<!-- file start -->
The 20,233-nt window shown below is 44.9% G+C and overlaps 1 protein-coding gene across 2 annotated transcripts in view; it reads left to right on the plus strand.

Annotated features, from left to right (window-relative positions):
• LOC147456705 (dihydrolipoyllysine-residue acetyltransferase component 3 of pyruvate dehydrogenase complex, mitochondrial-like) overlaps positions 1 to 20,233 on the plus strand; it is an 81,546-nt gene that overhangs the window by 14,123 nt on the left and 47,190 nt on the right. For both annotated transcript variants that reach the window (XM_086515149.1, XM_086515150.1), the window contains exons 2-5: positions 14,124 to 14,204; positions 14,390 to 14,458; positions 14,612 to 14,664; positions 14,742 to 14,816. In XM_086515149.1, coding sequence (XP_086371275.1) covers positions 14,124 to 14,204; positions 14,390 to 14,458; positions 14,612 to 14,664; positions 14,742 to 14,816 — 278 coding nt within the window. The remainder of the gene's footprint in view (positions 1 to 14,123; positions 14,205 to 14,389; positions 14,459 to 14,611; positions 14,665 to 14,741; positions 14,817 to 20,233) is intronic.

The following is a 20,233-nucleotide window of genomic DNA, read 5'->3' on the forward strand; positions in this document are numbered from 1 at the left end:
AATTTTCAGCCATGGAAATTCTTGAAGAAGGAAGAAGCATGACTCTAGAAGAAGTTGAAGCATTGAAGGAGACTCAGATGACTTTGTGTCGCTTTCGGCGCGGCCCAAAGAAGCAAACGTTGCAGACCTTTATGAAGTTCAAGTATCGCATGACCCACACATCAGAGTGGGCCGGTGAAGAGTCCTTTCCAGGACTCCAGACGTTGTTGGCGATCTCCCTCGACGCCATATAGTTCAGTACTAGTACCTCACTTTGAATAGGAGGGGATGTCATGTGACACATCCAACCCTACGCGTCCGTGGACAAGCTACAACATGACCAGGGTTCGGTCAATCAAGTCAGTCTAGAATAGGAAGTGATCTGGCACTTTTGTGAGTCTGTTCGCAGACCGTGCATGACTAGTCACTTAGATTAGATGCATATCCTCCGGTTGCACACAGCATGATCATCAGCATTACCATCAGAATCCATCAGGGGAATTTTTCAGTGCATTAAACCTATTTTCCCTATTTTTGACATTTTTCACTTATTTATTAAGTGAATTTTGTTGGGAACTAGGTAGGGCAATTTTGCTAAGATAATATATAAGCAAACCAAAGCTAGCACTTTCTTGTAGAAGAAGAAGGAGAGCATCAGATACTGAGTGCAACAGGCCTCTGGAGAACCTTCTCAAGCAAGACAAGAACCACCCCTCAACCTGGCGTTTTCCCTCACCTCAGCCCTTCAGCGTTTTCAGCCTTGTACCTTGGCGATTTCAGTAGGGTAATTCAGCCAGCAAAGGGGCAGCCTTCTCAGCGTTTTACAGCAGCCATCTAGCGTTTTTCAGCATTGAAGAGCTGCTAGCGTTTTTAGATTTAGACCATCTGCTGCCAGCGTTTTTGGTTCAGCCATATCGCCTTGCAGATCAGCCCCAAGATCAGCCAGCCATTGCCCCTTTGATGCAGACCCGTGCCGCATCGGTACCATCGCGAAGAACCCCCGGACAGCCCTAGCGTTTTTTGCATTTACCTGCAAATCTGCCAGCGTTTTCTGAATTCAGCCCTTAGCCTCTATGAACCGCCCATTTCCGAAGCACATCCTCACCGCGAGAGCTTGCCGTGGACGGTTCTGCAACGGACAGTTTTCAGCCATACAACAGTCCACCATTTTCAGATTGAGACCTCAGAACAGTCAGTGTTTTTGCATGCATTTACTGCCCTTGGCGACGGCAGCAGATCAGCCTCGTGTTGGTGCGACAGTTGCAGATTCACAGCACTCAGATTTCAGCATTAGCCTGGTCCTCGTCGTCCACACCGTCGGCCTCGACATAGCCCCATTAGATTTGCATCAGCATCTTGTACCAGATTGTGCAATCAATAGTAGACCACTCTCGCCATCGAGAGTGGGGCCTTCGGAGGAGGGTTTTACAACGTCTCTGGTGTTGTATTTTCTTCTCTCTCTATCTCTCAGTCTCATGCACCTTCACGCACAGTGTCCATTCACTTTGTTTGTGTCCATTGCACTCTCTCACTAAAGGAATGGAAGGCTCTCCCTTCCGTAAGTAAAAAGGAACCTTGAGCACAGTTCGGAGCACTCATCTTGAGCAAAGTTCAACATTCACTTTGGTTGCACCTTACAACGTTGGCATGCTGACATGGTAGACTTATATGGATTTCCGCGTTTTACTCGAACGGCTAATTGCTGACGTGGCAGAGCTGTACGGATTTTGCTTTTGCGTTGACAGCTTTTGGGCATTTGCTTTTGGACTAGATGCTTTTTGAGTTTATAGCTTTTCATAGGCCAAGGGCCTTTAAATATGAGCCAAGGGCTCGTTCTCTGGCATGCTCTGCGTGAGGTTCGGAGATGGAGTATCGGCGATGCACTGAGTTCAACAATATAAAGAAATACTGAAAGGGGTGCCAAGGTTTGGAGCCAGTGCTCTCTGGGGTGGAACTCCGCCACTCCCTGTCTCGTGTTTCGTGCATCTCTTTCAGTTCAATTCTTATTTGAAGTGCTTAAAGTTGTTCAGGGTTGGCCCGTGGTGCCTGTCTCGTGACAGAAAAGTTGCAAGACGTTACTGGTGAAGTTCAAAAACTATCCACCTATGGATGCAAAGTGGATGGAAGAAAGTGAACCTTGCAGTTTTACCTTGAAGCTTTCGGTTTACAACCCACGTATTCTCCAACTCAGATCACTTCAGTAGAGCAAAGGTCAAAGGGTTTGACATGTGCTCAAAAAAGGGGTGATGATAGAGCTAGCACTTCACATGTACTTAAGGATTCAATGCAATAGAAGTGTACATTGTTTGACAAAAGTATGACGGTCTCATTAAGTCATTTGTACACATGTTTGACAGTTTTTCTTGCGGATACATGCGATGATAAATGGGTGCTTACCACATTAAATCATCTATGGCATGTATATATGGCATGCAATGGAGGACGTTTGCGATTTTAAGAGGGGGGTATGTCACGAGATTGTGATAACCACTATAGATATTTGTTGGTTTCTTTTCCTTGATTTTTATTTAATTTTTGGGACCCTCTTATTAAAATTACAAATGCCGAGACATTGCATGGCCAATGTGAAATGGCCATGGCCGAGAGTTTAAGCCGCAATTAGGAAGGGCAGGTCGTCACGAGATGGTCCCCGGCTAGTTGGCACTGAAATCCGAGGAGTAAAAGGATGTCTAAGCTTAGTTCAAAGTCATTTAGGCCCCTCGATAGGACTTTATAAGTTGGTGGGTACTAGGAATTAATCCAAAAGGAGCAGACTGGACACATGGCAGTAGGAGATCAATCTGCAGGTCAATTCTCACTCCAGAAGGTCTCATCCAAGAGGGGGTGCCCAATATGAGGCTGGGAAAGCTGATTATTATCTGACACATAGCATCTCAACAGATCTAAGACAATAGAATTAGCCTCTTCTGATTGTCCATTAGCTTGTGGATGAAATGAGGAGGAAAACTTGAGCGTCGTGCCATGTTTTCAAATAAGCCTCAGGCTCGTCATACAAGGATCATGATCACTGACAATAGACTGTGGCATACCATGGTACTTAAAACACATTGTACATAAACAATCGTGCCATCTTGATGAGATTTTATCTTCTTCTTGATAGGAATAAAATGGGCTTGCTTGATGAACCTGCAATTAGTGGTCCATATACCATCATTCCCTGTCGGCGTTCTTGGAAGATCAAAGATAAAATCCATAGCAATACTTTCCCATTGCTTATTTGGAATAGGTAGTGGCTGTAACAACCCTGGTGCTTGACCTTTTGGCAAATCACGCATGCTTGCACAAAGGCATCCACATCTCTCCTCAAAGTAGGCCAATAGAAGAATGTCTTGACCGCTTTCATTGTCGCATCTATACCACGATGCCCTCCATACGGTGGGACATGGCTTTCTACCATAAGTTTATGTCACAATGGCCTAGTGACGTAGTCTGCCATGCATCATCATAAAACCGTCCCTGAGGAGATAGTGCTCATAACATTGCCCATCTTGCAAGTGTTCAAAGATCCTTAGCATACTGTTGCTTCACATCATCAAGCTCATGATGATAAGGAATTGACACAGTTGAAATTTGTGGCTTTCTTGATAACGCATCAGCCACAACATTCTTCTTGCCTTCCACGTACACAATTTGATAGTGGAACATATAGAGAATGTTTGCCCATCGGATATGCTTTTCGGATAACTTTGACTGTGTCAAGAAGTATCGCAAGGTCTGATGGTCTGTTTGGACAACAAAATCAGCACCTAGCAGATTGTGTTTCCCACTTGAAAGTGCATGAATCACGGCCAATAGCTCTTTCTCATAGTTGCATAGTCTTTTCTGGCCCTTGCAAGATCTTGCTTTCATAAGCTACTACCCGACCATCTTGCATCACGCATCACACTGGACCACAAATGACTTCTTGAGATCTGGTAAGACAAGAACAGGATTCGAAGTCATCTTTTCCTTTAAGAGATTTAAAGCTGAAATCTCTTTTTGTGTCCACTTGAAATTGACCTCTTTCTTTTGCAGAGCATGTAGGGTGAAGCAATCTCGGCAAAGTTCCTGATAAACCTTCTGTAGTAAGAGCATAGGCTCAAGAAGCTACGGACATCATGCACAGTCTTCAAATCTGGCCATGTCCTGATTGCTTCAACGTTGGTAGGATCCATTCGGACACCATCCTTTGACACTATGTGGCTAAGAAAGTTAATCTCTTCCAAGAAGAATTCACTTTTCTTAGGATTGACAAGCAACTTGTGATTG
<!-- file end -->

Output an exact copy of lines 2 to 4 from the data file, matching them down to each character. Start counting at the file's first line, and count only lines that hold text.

Annotated features, from left to right (window-relative positions):
• LOC147456705 (dihydrolipoyllysine-residue acetyltransferase component 3 of pyruvate dehydrogenase complex, mitochondrial-like) overlaps positions 1 to 20,233 on the plus strand; it is an 81,546-nt gene that overhangs the window by 14,123 nt on the left and 47,190 nt on the right. For both annotated transcript variants that reach the window (XM_086515149.1, XM_086515150.1), the window contains exons 2-5: positions 14,124 to 14,204; positions 14,390 to 14,458; positions 14,612 to 14,664; positions 14,742 to 14,816. In XM_086515149.1, coding sequence (XP_086371275.1) covers positions 14,124 to 14,204; positions 14,390 to 14,458; positions 14,612 to 14,664; positions 14,742 to 14,816 — 278 coding nt within the window. The remainder of the gene's footprint in view (positions 1 to 14,123; positions 14,205 to 14,389; positions 14,459 to 14,611; positions 14,665 to 14,741; positions 14,817 to 20,233) is intronic.

The following is a 20,233-nucleotide window of genomic DNA, read 5'->3' on the forward strand; positions in this document are numbered from 1 at the left end: